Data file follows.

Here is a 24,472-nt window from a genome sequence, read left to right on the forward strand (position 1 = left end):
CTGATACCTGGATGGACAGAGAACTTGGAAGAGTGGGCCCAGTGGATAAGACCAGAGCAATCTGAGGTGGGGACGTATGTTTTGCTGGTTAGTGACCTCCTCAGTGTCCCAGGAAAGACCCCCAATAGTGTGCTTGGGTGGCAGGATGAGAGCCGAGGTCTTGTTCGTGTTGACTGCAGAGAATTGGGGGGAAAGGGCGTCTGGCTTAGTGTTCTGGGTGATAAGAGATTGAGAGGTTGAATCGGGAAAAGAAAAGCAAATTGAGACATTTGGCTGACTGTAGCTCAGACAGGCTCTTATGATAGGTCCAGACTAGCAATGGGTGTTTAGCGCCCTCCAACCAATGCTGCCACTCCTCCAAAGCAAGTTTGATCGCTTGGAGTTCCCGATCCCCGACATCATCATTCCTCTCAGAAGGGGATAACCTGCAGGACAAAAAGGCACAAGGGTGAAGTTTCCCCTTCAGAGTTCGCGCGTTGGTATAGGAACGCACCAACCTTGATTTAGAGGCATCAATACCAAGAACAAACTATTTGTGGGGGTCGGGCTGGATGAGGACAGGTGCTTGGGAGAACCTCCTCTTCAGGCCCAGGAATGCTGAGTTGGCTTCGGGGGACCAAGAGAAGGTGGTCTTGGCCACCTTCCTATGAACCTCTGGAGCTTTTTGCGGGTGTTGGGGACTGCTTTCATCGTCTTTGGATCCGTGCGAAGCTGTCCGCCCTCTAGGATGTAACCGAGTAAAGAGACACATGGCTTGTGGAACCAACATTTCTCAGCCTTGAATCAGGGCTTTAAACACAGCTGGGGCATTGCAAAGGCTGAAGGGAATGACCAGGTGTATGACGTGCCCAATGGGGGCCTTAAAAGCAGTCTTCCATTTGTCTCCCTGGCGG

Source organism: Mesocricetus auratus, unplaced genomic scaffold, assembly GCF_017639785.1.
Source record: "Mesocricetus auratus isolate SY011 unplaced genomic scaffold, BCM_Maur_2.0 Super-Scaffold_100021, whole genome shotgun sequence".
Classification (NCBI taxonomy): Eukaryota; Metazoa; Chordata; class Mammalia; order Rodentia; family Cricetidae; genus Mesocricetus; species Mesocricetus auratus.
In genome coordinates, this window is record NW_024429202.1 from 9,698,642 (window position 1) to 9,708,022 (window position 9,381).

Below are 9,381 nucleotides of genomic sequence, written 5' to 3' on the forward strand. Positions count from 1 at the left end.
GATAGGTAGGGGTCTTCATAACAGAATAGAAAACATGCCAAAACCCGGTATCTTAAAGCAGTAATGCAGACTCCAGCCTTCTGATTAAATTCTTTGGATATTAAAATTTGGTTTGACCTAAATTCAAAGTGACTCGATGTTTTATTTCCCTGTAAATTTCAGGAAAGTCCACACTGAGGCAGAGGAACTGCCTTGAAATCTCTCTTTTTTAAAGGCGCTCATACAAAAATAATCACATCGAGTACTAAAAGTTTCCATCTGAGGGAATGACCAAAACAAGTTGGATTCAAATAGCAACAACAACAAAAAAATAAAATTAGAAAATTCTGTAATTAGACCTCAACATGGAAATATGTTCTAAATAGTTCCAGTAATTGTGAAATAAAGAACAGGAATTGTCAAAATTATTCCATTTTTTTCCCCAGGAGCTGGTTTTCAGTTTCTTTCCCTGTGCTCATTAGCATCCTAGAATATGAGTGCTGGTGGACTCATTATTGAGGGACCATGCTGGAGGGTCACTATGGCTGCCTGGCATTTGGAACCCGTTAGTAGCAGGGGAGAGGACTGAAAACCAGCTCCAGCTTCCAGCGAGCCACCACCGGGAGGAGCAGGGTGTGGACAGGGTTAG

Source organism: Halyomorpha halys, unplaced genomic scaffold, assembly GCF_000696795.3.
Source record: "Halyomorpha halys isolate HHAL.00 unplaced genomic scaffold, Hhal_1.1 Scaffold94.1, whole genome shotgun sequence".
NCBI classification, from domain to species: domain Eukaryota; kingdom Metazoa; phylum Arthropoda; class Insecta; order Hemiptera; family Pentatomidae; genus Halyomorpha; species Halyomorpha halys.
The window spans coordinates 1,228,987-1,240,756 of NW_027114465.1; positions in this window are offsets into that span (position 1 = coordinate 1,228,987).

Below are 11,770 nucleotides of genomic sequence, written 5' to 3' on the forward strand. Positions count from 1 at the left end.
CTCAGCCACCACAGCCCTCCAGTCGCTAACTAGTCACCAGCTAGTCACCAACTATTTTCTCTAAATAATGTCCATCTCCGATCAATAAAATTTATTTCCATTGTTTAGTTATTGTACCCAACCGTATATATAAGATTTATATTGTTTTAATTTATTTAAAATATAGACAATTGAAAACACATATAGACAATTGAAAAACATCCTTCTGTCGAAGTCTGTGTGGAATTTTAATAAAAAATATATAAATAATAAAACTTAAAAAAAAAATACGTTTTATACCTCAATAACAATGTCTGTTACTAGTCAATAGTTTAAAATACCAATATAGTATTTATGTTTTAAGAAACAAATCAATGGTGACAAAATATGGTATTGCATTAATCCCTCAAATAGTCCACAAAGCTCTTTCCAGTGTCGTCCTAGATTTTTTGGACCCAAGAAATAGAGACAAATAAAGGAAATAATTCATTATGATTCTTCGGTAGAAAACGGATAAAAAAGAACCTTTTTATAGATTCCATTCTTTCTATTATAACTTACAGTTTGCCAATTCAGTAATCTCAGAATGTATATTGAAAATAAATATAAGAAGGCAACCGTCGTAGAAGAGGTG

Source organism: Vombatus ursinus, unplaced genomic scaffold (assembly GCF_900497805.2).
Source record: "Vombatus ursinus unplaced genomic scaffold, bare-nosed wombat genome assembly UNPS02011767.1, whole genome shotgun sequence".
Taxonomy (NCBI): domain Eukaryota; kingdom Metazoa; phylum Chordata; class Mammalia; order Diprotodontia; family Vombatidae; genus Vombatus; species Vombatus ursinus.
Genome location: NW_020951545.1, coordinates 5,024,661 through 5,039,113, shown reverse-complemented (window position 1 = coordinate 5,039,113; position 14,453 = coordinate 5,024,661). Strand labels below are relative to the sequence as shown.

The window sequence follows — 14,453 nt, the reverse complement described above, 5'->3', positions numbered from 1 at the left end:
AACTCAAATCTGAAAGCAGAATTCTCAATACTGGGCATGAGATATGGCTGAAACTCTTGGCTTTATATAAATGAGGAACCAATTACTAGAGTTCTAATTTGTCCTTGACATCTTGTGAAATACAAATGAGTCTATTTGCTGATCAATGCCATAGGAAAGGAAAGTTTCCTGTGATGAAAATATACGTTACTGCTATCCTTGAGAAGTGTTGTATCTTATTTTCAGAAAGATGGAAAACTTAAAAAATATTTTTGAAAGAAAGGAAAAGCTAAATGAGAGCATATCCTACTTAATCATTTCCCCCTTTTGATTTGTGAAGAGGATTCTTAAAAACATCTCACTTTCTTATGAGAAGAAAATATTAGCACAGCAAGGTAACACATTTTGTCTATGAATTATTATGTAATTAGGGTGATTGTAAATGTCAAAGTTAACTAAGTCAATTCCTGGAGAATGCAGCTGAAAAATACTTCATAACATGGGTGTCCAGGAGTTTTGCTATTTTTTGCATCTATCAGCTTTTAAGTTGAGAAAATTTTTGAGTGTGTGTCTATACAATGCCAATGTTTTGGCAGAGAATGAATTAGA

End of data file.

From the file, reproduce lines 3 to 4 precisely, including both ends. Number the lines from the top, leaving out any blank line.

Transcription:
Source organism: Mesocricetus auratus, unplaced genomic scaffold, assembly GCF_017639785.1.
Source record: "Mesocricetus auratus isolate SY011 unplaced genomic scaffold, BCM_Maur_2.0 Super-Scaffold_100021, whole genome shotgun sequence".